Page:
Under Pressure (Peer Pressure)

19 May

Do you remember the days of peer pressure in school? Where you felt the need to be “cool” and probably did and said things that you’d rather not remember? Maybe you started smoking when you were a teen. Maybe you picked up a potty-mouth vocabulary as a way to communicate with your friends in a way that they could understand. Ahhhhhhh…those were the days. But those days are over now, right? RIGHT?

Not really. I’d argue that those days are very much not over. I am fascinated at how people change their ways of behavior when in a group setting as a way of fitting in, even as adults. I am amazed at how easily people are persuaded to make choices that others think that they should make.

The other day, I walked into an exercise class that I was trying for the first time. It took me about 30 seconds to realize that I, in fact, had forgotten to wear my $200+ workout outfit.“Is it just me?”, I thought. Yup, it was. I literally took a look at EACH person in the class and saw them EACH wearing a very fancy (and expensive) brand of exercise wear. The irrational part of me thought,” Wow. I really don’t belong here. Maybe I should go shopping for some new clothes after this class!” Thankfully, my rational brain kicked in and realized, “It does not matter if I have a certain brand of workout gear on or not! I am here for me and not to impress everyone else!

This kind of peer pressure is rampant when it comes to eating unhealthy foods. How many times have you gone into the break room and found a few dozen donuts, bagels, cookies, or cupcakes? People bring in their leftovers from birthdays on any given day. Maybe there is a set day of the week for ” treats” to be brought in. When I was working in schools, I know that this was true. Every Thursday was Bagel Day. You had to get there early to ensure that you could get a warm, doughy, cream-cheese-slathered-bread-donut before they were all gone. I was always there early, excited beyond belief for a chance to eat a bagel. Do you know what? I ate that bagel every week and while I felt satisfied in the moment, I always felt famished by lunchtime. At the time, I never made the connection as to why I was so hungry later on.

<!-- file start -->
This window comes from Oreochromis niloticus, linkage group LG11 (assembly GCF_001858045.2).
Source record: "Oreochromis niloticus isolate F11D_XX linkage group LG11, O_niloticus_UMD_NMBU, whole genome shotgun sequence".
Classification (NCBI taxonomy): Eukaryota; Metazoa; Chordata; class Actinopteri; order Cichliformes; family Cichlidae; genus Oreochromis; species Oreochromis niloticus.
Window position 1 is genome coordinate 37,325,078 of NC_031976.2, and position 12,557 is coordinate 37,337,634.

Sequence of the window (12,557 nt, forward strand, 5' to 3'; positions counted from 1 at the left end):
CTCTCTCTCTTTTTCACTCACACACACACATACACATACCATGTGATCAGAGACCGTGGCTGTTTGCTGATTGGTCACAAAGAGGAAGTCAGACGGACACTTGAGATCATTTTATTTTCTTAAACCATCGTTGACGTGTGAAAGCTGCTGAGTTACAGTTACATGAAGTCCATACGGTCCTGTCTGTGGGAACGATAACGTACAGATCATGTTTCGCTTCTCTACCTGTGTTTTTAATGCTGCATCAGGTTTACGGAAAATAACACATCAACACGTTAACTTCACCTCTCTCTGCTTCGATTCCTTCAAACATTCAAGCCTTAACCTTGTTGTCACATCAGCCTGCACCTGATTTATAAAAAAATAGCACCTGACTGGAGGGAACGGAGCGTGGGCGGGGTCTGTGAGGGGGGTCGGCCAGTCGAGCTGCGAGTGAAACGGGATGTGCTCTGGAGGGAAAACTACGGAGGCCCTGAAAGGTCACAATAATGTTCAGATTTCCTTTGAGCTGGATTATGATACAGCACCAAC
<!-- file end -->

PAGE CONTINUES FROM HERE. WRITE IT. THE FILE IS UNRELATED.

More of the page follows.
We have learned to equate rewards with junk food. How is eating junk food rewarding? It has no nutritional value! It makes our brains foggy, makes us more hungry, makes our blood sugar spike and crash, and makes us overweight, yet it keeps us coming back for more. 

I recently performed in a show (I since and dance like the people do on GLEE) and while it was fun, it was a stressful and mentally/physically demanding time. It was difficult to “find the time” to eat properly. I was personally eating on the go and struggled to try to bring my own healthy options with me to rehearsals. 

Do you know what was brought in by other group members? COOKIES, LOLLIPOPS, and MORE COOKIES! While I appreciated the gesture, I had to decline those items. Was it easy to turn down a box full of ooey-gooey chocolate chip cookies? No, it wasn’t easy to turn down! Was it was a choice that I needed to make for my own well-being? Yes. Were others offended that I didn’t eat the cookies that they brought in? Nope. More for them.

I’m not saying that people should never have treats or never celebrate occasions with food that makes them happy. However, I am proposing that we do not need to celebrate every occasion with unhealthy food. Especially at times when we really need to take care of ourselves.

Let’s find other ways to celebrate as groups. Let’s treat ourselves to a group hike, a massage, or a night out bowling instead. We can all influence each other to make healthier choices. Most importantly, we can do what is best for us and not for other people. Take ownership of your own behavior and personal health and soon you will be feeling better than ever! Everyone in the office will want to know your secret. 😉

As always, feel free to leave comments or message me at:


for guidance or advice! 

In Health,



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